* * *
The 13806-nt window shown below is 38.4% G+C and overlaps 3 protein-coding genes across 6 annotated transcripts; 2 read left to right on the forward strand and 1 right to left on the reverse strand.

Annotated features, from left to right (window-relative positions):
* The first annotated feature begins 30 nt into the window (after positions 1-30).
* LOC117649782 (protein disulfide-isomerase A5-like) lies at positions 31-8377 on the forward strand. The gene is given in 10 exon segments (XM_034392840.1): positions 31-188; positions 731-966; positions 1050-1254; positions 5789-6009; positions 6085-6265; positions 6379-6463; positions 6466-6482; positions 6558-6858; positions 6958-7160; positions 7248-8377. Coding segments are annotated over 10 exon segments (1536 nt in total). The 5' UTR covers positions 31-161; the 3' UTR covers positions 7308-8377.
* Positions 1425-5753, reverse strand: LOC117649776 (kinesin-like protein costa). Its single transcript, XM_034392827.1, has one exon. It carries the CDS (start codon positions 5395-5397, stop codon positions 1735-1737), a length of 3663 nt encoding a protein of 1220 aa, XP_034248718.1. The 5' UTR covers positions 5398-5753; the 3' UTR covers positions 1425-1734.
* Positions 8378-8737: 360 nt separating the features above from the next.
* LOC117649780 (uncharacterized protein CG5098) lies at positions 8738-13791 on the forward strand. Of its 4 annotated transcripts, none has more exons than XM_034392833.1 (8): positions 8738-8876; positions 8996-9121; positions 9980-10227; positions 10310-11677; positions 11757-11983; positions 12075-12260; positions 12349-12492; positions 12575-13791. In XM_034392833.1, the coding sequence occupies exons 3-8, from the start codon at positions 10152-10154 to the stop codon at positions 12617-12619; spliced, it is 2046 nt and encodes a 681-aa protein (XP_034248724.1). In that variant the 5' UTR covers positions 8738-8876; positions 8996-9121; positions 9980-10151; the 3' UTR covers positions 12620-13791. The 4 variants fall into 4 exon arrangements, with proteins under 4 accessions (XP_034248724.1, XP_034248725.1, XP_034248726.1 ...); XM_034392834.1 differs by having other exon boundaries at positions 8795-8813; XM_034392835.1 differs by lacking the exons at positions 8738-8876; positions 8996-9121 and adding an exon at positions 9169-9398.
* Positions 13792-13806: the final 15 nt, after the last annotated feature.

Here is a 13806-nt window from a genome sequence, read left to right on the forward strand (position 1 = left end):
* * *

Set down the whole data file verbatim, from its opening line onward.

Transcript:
The 13806-nt window shown below is 38.4% G+C and overlaps 3 protein-coding genes across 6 annotated transcripts; 2 read left to right on the forward strand and 1 right to left on the reverse strand.

Annotated features, from left to right (window-relative positions):
* The first annotated feature begins 30 nt into the window (after positions 1-30).
* LOC117649782 (protein disulfide-isomerase A5-like) lies at positions 31-8377 on the forward strand. The gene is given in 10 exon segments (XM_034392840.1): positions 31-188; positions 731-966; positions 1050-1254; positions 5789-6009; positions 6085-6265; positions 6379-6463; positions 6466-6482; positions 6558-6858; positions 6958-7160; positions 7248-8377. Coding segments are annotated over 10 exon segments (1536 nt in total). The 5' UTR covers positions 31-161; the 3' UTR covers positions 7308-8377.
* Positions 1425-5753, reverse strand: LOC117649776 (kinesin-like protein costa). Its single transcript, XM_034392827.1, has one exon. It carries the CDS (start codon positions 5395-5397, stop codon positions 1735-1737), a length of 3663 nt encoding a protein of 1220 aa, XP_034248718.1. The 5' UTR covers positions 5398-5753; the 3' UTR covers positions 1425-1734.
* Positions 8378-8737: 360 nt separating the features above from the next.
* LOC117649780 (uncharacterized protein CG5098) lies at positions 8738-13791 on the forward strand. Of its 4 annotated transcripts, none has more exons than XM_034392833.1 (8): positions 8738-8876; positions 8996-9121; positions 9980-10227; positions 10310-11677; positions 11757-11983; positions 12075-12260; positions 12349-12492; positions 12575-13791. In XM_034392833.1, the coding sequence occupies exons 3-8, from the start codon at positions 10152-10154 to the stop codon at positions 12617-12619; spliced, it is 2046 nt and encodes a 681-aa protein (XP_034248724.1). In that variant the 5' UTR covers positions 8738-8876; positions 8996-9121; positions 9980-10151; the 3' UTR covers positions 12620-13791. The 4 variants fall into 4 exon arrangements, with proteins under 4 accessions (XP_034248724.1, XP_034248725.1, XP_034248726.1 ...); XM_034392834.1 differs by having other exon boundaries at positions 8795-8813; XM_034392835.1 differs by lacking the exons at positions 8738-8876; positions 8996-9121 and adding an exon at positions 9169-9398.
* Positions 13792-13806: the final 15 nt, after the last annotated feature.

Here is a 13806-nt window from a genome sequence, read left to right on the forward strand (position 1 = left end):